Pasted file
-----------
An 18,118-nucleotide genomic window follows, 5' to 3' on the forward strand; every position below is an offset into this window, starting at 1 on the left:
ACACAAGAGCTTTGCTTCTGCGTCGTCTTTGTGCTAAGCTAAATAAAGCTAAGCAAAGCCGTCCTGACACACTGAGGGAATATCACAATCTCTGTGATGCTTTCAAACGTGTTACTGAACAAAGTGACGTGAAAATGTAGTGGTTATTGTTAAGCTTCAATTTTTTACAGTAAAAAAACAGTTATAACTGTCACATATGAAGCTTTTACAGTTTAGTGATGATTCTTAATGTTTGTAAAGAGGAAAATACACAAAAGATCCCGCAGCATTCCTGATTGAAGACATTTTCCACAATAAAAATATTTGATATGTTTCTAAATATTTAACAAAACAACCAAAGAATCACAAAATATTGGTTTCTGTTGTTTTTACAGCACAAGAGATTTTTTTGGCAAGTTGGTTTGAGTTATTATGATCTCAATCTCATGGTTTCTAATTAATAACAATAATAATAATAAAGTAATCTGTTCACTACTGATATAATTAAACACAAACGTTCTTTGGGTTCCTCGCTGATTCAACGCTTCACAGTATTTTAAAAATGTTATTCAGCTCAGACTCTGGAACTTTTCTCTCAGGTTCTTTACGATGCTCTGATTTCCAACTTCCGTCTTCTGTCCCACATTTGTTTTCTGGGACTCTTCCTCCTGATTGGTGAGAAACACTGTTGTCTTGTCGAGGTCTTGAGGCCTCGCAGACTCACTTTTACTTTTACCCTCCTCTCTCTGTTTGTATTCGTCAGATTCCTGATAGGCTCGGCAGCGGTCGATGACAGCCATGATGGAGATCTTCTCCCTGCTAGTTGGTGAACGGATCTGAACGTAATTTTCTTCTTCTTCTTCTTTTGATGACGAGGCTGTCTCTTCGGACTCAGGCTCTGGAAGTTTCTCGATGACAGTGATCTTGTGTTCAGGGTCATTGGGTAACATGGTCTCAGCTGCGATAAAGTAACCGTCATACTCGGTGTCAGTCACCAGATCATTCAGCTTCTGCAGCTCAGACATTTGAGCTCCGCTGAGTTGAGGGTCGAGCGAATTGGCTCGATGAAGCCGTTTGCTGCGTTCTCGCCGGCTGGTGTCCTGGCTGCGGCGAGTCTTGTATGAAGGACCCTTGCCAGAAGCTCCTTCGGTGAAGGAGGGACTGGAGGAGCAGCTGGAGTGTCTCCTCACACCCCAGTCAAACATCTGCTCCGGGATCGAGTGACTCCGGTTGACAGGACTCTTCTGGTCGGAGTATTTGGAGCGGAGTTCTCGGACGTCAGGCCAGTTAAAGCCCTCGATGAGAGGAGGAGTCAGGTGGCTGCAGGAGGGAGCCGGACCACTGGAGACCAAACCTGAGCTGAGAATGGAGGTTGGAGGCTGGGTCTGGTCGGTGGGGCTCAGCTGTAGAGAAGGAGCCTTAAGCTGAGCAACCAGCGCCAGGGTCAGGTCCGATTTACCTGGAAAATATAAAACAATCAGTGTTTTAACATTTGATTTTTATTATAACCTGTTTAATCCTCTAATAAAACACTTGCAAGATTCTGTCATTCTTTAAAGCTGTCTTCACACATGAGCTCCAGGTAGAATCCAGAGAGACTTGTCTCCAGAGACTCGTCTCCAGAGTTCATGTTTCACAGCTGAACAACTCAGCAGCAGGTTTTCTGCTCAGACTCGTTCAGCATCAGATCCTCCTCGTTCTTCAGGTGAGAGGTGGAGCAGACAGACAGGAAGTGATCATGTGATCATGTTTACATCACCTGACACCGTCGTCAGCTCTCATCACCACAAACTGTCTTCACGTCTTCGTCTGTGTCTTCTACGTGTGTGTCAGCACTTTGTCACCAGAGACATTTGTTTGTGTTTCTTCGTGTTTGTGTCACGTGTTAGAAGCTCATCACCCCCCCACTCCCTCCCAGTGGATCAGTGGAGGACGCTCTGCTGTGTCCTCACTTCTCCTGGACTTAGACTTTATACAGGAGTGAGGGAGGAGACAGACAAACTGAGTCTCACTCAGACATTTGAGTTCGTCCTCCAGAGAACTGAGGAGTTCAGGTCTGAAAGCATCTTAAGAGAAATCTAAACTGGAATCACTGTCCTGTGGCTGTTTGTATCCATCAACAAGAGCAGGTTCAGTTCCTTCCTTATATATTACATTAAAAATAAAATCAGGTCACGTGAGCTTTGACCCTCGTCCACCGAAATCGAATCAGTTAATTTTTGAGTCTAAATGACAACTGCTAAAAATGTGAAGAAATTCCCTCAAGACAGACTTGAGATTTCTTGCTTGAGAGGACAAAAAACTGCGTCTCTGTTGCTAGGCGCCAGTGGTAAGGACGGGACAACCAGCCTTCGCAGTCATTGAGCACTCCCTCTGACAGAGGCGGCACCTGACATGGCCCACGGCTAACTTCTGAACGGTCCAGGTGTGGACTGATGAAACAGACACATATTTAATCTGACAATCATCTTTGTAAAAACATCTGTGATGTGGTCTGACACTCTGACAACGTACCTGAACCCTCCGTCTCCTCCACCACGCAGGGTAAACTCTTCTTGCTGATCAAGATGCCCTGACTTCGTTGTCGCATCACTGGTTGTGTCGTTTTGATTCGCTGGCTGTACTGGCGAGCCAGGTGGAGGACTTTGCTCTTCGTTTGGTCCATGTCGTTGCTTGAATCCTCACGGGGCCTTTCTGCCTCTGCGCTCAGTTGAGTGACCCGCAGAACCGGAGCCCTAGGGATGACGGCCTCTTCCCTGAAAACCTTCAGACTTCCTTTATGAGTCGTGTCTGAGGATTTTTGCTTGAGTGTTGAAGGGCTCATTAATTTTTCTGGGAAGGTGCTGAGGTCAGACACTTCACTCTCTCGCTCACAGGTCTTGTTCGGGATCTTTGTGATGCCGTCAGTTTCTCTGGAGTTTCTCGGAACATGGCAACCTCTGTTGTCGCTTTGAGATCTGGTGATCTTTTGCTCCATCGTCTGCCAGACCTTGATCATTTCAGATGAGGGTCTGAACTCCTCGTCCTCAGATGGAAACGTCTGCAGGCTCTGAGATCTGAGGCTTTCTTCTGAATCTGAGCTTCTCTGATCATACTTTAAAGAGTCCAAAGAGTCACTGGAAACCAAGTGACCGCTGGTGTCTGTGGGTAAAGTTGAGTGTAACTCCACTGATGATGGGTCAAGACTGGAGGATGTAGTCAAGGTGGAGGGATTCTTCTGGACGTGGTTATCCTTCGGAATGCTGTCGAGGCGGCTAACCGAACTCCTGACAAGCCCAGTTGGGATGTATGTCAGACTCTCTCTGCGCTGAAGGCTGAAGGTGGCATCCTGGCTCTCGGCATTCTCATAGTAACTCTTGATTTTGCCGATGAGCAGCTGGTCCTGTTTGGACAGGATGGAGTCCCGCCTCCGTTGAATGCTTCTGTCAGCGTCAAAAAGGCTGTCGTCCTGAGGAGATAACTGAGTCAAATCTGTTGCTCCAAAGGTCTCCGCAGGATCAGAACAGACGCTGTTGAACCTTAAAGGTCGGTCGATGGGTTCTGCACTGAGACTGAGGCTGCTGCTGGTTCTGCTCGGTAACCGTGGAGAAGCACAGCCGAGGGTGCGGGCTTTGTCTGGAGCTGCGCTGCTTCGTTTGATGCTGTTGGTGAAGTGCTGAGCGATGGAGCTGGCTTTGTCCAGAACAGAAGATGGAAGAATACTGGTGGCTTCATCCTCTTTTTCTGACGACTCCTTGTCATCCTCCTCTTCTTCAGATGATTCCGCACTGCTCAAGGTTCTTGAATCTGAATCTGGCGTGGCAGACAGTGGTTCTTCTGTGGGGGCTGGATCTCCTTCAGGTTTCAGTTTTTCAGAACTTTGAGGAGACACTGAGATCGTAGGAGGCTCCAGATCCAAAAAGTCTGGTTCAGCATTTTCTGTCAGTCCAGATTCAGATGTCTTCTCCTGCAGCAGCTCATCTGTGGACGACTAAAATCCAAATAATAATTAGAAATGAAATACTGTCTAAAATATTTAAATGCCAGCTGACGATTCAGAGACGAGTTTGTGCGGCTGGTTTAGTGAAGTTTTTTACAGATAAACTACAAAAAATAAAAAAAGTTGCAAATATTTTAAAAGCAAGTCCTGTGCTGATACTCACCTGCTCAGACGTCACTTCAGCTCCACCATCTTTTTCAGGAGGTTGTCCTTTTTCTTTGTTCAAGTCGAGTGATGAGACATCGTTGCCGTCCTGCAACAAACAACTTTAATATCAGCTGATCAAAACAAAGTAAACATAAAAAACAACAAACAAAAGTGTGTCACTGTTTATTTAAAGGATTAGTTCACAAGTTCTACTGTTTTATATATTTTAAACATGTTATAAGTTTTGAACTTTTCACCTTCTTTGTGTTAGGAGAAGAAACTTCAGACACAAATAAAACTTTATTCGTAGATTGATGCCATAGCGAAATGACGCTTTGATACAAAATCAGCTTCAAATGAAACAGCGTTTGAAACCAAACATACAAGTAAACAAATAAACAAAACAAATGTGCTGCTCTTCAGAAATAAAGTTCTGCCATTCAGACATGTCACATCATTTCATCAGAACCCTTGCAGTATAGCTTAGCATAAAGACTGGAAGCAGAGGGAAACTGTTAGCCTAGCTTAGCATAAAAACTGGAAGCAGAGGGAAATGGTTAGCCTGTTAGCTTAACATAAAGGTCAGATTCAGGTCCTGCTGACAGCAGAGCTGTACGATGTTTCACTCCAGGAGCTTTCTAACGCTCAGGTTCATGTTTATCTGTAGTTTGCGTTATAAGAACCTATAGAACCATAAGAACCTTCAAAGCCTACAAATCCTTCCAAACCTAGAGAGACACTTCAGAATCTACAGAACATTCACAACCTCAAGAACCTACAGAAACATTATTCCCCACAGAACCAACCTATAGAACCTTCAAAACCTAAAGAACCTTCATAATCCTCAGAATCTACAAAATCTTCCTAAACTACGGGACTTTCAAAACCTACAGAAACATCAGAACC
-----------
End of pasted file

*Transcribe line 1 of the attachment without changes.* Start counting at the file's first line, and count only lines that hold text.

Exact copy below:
An 18,118-nucleotide genomic window follows, 5' to 3' on the forward strand; every position below is an offset into this window, starting at 1 on the left: